It's a silly non-question with a silly non-answer, but I want to record it because it wasn't the first thing I thought of. I began by thinking about , but that leads to a lot of circularity. It turns out that the forehead-smacking way to do it is simply to observe that the best strategy is to bet on is true iff , and this isn't circular if we haven't yet assumed that probability-as-strategy is the same as probability-as-logic, but rather it's a non-tautological consequence of the assumed psychology and sociology of what bet on means: I should've done whatever ended up working, regardless of what the numbers told me (I'll try to feel less upset the next time somebody tells me that).
But then, in the sense of probability-as-logic, by substituting propositions (and hence without resorting to any frequentist assumption about repeated trials and the long term) so, generally speaking, you end up with probability-as-strategy being part of probability-as-logic. I'm likely counting angels dancing on infinitesimals here, but it's something it felt less clear to me earlier today: probability-as-strategy is probability-as-logic, you're just thinking about propositions about strategies, which, confusingly, in the simplest cases end up having the same numerical certainty values as the propositions the strategies are about. But those aren't the same propositions, although I'm not entirely sure that in practice, given the fundamentally intuitive nature of bet on (insert here very handwavy argument from evolutionary psychology about how we all descend from organisms who got this well enough not to die before reproducing), you get in trouble by not taking this into account.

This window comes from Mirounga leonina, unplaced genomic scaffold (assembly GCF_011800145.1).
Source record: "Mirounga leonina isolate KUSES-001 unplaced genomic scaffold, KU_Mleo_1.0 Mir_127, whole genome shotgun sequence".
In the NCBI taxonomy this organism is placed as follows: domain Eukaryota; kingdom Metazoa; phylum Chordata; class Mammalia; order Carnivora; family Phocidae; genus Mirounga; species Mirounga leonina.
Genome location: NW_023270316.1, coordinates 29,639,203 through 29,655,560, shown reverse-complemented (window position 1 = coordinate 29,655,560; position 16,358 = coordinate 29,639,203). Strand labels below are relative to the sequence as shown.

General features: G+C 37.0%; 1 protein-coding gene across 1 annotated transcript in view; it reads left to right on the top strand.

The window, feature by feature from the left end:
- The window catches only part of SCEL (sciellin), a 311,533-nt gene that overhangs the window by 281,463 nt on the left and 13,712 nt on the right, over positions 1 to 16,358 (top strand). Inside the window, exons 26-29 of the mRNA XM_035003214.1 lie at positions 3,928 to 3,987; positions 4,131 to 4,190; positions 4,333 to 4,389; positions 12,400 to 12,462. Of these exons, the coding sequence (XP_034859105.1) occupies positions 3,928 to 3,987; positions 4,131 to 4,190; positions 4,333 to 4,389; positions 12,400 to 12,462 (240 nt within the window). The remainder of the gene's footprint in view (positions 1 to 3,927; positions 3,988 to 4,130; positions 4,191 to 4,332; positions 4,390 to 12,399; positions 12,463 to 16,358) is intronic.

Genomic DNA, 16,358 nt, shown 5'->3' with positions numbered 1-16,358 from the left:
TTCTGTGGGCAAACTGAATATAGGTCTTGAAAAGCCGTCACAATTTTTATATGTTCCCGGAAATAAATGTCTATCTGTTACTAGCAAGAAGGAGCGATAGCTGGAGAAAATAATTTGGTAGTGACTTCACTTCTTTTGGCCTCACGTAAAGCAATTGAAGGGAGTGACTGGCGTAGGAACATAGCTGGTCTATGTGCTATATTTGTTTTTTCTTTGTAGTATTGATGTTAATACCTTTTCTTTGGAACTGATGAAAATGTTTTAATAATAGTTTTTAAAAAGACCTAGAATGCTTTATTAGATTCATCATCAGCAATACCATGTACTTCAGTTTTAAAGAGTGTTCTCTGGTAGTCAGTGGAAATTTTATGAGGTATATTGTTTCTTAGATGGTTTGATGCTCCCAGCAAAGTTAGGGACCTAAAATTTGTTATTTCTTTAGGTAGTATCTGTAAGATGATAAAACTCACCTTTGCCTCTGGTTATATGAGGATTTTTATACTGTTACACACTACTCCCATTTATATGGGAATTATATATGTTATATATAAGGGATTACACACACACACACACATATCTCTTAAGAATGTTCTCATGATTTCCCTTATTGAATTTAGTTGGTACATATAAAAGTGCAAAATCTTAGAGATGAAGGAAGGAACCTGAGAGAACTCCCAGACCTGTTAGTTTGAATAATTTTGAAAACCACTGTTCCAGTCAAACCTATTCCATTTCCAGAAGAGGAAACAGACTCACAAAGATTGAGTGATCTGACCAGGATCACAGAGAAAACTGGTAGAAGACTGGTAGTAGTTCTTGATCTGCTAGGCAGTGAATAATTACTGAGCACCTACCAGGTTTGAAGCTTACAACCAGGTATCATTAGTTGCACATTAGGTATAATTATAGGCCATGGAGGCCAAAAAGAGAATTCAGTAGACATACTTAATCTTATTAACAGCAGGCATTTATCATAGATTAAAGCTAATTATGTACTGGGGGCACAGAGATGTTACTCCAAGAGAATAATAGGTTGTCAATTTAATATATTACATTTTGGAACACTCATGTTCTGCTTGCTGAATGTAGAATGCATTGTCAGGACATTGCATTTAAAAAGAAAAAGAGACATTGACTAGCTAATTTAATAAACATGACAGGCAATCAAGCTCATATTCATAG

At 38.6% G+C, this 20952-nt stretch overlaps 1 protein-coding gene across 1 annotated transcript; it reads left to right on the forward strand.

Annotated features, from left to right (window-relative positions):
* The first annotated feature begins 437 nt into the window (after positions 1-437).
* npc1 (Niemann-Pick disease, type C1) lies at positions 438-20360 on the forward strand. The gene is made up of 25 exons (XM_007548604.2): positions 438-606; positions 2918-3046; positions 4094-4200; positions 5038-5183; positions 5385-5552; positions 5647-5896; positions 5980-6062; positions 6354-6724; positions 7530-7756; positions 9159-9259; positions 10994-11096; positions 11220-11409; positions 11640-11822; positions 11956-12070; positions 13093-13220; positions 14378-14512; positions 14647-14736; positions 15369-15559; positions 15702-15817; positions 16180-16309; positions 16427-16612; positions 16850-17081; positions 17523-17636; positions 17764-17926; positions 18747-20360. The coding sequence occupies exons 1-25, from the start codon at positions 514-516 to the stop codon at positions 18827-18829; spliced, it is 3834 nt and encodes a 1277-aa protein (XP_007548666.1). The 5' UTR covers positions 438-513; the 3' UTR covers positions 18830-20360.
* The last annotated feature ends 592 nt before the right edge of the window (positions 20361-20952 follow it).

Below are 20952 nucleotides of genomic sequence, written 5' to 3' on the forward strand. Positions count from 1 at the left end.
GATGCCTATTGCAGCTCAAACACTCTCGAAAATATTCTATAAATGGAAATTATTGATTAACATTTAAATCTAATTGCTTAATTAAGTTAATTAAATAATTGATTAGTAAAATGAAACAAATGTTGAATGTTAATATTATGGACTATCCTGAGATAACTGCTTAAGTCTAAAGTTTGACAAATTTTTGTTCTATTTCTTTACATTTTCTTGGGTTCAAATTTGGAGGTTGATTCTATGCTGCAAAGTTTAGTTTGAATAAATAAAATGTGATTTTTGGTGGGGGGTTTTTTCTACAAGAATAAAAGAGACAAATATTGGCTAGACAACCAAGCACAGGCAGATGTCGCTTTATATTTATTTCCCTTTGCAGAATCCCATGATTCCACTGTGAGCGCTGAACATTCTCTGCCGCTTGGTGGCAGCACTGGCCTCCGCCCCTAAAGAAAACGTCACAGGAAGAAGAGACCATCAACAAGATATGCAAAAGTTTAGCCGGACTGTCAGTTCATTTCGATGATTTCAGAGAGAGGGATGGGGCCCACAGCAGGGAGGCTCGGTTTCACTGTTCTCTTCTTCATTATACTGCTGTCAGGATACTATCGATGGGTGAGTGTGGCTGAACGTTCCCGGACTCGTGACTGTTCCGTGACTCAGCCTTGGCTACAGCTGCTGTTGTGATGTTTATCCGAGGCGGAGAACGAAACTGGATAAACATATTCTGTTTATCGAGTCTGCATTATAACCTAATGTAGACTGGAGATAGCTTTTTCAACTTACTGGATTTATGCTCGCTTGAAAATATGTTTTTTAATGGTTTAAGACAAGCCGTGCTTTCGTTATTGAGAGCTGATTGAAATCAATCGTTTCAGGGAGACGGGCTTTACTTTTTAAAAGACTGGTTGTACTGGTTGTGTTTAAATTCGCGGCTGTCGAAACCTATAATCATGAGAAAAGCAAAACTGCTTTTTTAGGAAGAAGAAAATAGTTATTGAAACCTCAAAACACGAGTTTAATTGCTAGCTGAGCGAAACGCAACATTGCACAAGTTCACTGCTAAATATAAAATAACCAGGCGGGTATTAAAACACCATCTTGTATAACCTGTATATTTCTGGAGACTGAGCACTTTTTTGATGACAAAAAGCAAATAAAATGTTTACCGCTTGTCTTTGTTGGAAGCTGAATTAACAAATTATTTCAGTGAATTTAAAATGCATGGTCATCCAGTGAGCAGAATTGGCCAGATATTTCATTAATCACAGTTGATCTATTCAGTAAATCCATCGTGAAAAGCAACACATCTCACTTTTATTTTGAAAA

Following a friend's suggestion, here's a comparison of phrase length distributions between the English and German versions of The Adventures of Tom Sawyer:
It could be interesting to parametrize these distributions and try to characterize languages in terms of some sort of encoding mechanism (e.g., assume phrase semantics are drawn randomly from a language-independent distribution and renderings in specific languages are mappings from that distribution to sequences of words, and handwave about what cost metric the mapping is trying to minimize).